A brief summation of the insights gained thus far will permit a few concluding remarks that will tie together the results with the political subtext signaled at the outset of this investigation. First I explored the transition in Nietzsche’s rhetoric from his use of the image of a coin eroded over time by constant use, used to describe the dynamics of language and history, to the more overtly critical usage of the term Falschmünzerei,employed to expose the double negativity of priestly metaphysics. I then proposed convalescence as a counter-point to the false coinage of the institution-building counterfeiters. As it concerns the metaphors in question, convalescence is a reconfiguration of the hand-to-hand metaphor or, more precisely, as a displacement within the metaphysical thought that this image invokes. On the basis of the original metaphor, metaphysics qua language occurs whenever the ‘inscription on the coin’ becomes worn away over time. Overtime language loses the signature of the experience which produced it, and as such, becomes nothing but a hollow abstraction. To reiterate, this schema assumes that all the components of language have a singular, unitary event from out of which they arose. Subsequently, it would then be possible to reconstruct their genesis as a coherent, causally interconnected series of representations. This, as I have shown by way of comparison to genealogy, is itself a metaphysical view of history. In contradistinction, the thought of convalescence shifts the milieu upon which the activity of inscription occurs; it re-inscribes the notion of inscription within the reflexive unraveling of metaphysical thinking itself. Inscription is no longer the event of truth which marks the coin, which bestows language its ephemeral proximity to life or lived reality. Rather inscription appears as what it always was, even within the constraints of Nietzsche’s original metaphor: metaphysics, but metaphysics now conceptualized as the inescapable history which impresses itself upon the body, weighing forever down upon the present. It appears equally as the language into which we are born, which serves as the substance of history itself. This history and language immanent to our body is indeed that which the convalescent takes up, bends, and distorts. The convalescent is the one who sees and accepts our perpetual being-inscribed, our metaphysical free fall, so to speak. In doing so, she cherishes the lightness of the open air that one tastes in the spirit of gravity’s all-encompassing embrace.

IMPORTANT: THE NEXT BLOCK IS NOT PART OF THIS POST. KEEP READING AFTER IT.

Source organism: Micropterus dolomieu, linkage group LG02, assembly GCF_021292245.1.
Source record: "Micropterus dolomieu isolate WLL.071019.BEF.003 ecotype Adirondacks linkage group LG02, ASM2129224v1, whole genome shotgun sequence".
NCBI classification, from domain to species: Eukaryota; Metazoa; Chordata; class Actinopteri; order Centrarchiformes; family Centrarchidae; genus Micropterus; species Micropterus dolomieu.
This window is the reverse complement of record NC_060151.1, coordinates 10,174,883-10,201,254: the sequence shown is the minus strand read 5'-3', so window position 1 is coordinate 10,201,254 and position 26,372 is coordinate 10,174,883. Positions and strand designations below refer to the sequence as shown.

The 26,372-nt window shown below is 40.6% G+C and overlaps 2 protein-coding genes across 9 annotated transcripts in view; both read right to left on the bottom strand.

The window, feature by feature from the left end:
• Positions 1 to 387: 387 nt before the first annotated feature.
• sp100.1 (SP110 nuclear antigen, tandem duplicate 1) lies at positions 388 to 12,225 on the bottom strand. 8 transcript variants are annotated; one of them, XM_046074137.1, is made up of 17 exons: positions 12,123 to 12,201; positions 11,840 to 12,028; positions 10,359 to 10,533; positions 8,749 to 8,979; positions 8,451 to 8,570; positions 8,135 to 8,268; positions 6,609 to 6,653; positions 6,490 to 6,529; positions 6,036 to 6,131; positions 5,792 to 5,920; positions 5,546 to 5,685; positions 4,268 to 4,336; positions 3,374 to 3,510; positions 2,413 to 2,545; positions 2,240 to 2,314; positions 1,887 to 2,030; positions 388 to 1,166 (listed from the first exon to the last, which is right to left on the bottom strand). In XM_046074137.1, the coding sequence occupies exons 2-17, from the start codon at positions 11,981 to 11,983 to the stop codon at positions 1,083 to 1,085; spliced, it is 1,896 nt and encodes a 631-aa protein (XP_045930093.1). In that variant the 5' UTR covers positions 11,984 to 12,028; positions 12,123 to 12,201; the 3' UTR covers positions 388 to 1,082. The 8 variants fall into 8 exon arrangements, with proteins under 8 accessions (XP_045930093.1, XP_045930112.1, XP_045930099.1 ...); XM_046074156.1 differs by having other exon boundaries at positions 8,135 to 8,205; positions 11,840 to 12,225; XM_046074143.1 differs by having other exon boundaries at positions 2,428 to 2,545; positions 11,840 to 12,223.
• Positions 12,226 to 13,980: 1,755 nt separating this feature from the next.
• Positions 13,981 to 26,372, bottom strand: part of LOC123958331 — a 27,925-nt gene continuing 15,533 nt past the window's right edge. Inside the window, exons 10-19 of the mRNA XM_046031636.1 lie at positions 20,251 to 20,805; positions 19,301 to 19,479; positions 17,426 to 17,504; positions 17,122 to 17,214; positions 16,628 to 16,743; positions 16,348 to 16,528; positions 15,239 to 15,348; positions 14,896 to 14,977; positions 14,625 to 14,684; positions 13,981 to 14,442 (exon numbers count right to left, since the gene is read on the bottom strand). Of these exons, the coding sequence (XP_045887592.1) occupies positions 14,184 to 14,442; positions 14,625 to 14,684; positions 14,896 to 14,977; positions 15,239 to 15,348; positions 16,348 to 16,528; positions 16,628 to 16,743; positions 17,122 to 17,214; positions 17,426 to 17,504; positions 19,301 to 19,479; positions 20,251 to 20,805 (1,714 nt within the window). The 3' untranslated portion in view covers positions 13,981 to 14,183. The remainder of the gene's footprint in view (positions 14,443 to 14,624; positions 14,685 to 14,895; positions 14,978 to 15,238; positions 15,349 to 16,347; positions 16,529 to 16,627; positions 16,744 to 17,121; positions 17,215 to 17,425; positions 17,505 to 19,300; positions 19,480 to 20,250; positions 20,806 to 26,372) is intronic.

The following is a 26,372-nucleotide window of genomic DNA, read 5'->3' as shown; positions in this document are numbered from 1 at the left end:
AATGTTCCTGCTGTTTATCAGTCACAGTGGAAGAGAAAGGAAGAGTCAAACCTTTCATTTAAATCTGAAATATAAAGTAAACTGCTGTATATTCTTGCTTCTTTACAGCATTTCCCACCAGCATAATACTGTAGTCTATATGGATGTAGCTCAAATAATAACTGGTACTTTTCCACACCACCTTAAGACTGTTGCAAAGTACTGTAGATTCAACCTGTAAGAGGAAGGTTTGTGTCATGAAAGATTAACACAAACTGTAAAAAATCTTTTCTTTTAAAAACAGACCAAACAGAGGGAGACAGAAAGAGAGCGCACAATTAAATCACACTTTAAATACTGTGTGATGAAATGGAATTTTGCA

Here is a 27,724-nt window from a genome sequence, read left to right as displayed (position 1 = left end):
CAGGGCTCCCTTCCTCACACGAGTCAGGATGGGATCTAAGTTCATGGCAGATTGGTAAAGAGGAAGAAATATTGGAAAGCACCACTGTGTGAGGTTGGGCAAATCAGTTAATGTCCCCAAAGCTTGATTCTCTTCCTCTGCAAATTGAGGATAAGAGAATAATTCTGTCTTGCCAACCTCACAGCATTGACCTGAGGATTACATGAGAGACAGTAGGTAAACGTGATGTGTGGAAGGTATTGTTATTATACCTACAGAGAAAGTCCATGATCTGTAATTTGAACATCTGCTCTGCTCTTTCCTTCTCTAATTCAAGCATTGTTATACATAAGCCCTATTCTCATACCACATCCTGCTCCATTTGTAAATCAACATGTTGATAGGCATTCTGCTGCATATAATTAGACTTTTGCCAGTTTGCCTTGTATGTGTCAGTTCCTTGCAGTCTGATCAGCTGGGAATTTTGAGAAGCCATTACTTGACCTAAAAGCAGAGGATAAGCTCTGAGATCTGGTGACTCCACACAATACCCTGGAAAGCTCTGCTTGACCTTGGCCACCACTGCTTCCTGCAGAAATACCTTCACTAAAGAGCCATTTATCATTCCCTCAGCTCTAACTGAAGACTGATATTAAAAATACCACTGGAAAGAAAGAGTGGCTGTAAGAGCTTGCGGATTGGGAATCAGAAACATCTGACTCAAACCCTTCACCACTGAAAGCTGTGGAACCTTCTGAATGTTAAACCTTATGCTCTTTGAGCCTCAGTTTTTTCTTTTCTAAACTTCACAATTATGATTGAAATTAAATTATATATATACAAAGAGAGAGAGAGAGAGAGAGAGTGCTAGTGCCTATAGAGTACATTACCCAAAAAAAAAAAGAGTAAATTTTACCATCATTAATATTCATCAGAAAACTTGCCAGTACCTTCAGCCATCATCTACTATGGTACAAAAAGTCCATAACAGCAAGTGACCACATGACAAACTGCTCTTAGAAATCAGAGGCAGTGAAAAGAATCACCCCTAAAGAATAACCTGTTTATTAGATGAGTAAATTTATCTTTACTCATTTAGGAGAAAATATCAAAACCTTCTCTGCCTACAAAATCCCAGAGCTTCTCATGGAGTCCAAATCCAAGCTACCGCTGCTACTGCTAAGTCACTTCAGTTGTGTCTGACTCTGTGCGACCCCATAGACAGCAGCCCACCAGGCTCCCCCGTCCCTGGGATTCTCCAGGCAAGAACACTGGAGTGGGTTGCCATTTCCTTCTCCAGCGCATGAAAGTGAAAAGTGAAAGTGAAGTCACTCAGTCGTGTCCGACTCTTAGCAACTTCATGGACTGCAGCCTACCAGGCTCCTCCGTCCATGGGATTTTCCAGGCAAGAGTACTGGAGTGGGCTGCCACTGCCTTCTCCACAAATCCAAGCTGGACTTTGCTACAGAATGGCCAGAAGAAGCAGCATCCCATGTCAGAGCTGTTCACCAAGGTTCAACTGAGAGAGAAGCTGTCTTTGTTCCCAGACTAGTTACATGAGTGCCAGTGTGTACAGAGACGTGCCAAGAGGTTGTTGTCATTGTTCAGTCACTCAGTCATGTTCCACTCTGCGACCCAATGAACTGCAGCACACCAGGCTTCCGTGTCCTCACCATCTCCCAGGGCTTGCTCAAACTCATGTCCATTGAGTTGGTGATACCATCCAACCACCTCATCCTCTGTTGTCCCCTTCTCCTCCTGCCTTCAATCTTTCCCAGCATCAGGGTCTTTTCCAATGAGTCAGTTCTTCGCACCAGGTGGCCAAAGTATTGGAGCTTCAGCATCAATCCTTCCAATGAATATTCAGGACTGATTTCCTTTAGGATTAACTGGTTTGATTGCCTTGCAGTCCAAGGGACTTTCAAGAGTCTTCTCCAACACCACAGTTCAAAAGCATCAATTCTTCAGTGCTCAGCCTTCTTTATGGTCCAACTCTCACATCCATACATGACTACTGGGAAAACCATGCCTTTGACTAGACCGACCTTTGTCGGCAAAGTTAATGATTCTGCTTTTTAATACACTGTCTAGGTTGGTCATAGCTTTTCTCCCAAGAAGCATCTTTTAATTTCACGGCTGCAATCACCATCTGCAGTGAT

One might object that I previously advanced the claim, in citing evidence from On Truth and Lies, that metaphysics qua language is the result of the metaphorcity inherent in language itself. Is it not just another opaque metaphysical system whenever Nietzsche employs the metaphors of sickness, health, and recovery to describe a certain orientation toward metaphysics? I contend that using metaphor to unfurl the metaphysical dynamics of metaphor itself, that is to say, to use metaphysics ironically and playfully to openly unfold what is at stake in metaphysics, embodies the performative act of the convalescent par excellence. More importantly, this performativity in fact corresponds to the aspect of movement furnished by Nietzsche’s notion of the great health. Indeed, the deconstruction that such performativity facilitates occurs through a paradoxical taking up and putting into play of opposing perspectives.Overall, the convalescent, from the height of the great health, continually runs up against the very limits of language and history. She nonetheless dwells perpetually, following the etymology of ‘paradox’ alongside language insofar as they are only appearance. Within this limited situation, we understand that all coinage, all value insofar as it is articulated by language and inherited historically, is false coinage. This transformative impasse appears, as both the point of departure and the terminus of the arduous process of convalescence.